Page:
Creatine is another positive supplement shown to improve performance. Creatine enhances PCr storage in the muscles, increases the rate of PCr resynthesizes, and helps with re-formation of adenosine triphosphate (ATP), which is used during high intensity physical demands. As a result, muscular contraction can be executed with greater power and strength. In addition, football players using creatine may require less time for recovery between bouts of high-intensity activity, such as short sprints, which could improve performance (Miny, Burrowes, & Jidovtseff, 2017). According to The Fédération Internationale de Football Association (FIFA), creatine and caffeine for optimal football performance may be ingested as follows, creatine 10 to 20 grams per day for 4 to 5 days and then 2 to 3 grams per day for maintenance. Coffee intake should be based on 1 to 3 mg/kg.

Practical Application

Football is one of the most enjoyed sports in the world. The game’s physicality has tremendously increased compared to 20 years ago (Chaves Oliveira et al., 2017). For instance, techniques and tactics such as passing, dribbling, crossing, and running without the ball are executed several times more in the current game when compared to 20 years ago. A nutritional strategy to improve football player performance may be proposed as follows: carbohydrate: 5 to 10 g/kg/day; protein: 1.2 to 2.0 g/kg/day; fat: 20 to 25% of total energy intake. In addition, a professional athlete should drink between 450 to 675 mL of fluid for every 0,5 kg of body weight lost during training (Rodrigues dos Santos J. A. 2017).

Research concluded that football player’s balanced diet (Rodrigues dos Santos, J. A. 2017) composed of meat, fish, beans, fruits, vegetables, seeds, and milk provide sufficient vitamins and minerals for optimal performance (Manore, Meyer, & Thompson, 2009). Furthermore, creatine supplementation showed to positively affect athlete’s performance by improving mechanisms generators for muscular power and strength output; creatine may also improve muscular hypertrophy and muscular repair (Miny, Burrowes, & Jidovtseff, 2017). Regarding caffeine, research showed that it can directly impact an athlete’s performance. For example, improvements in total running distance, sprinting performance, jumping actions during football training and matches (Chaves Oliveira et al., 2017).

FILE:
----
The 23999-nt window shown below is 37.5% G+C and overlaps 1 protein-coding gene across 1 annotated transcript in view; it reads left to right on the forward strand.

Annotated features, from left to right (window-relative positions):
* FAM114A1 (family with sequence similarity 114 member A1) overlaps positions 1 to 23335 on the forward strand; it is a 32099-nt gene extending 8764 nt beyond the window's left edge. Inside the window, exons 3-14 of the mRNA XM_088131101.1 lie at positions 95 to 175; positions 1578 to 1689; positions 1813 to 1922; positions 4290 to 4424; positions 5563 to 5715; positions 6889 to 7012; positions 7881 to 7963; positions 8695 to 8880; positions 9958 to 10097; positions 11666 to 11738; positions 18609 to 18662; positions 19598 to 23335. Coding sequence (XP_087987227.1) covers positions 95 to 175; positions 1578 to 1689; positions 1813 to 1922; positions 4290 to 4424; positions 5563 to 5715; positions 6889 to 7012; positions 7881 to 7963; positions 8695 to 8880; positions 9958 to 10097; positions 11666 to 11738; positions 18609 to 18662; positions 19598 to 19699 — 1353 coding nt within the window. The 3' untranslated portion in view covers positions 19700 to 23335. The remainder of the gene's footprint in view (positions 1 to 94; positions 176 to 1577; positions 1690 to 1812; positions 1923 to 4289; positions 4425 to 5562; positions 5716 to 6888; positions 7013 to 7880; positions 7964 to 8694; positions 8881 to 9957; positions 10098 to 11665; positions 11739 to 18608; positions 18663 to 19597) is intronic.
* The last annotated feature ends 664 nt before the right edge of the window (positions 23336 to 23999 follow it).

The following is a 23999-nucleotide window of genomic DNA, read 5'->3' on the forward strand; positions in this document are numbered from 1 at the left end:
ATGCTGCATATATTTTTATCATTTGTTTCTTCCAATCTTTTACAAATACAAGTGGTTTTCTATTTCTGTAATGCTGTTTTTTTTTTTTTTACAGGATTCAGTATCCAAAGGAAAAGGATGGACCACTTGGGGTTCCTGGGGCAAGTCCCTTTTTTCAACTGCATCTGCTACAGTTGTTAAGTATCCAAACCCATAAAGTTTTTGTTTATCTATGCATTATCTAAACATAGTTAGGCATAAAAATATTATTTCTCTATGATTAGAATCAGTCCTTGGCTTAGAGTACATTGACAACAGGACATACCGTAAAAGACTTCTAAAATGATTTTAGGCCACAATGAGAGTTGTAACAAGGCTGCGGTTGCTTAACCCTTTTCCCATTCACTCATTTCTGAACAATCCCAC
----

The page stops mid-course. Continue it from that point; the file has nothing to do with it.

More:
In conclusion, a nutritional plan including pre-training, in-training, and post-training periodized accordingly, can help football athletes to improve aspects such as accelerating recovery, achieving and maintaining an optimal body weight and physical condition, and decreasing the risk of injury and illness. Hence, understanding norms, effects, and appropriate dosage are critical for optimal performance and safety. For instance, creatine intake of 10 to 20 grams per day for 4 to 5 days and then 2 to 3 grams per day for maintenance. Coffee intake should be based on 1 to 3 mg/kg. Football is an extremely demanding sport regarding to energy expenditure. Professionals in the field must have specific knowledge to help football athletes maximize performance and overall health based on adequate nutrition.


Anderson, L., Orme, P., Naughton, R. J., Close, G. L., Milsom, J., Rydings, D., & Morton, J. P. (2017). Energy Intake and Expenditure of Professional Soccer Players of the English Premier League: Evidence of Carbohydrate Periodization. International Journal of Sport Nutrition & Exercise Metabolism, 27(3), 128-138.

Boere, J. J., Fellinger, L., Huizinga, D. J., Wong, S. F., & Bijleveld, E. (2016). Performance pressure and caffeine both affect cognitive performance, but likely through independent mechanisms. Brain and Cognition, 10226-32. doi:10.1016/j.bandc.2015.11.006

Chaves Oliveira, C., Ferreira, D., Caetano, C., Granja, D., Pinto, R., Mendes, B., & Sousa, M. (2017). Nutrition and Supplementation in Soccer. Sports (2075-4663), 5(2), 1. doi:10.3390/sports5020028

FIFA. (2006). Supplements and Sports Food. Retrieved from: 513854.pdf?cloudid=qsz5oyrdmbrd5jvacgiz

Manore, M., Meyer, N.L., & Thompson, J. (2009). Sport nutrition for health and perfor mance (2nd Ed.) Champaign, IL: Human Kinetics.

Miny, K., Burrowes, J., & Jidovtseff, B. (2017). Interest of creatine supplementation in soccer. Science & Sports, 32(2), 61-72. doi:10.1016/j.scispo.2016.11.00

Rodrigues dos Santos, J. A. (2017). Nutrition for Soccer. / Nutrição para o futebol. Revista Portuguesa De Ciências Do Desporto, (1), 75-107.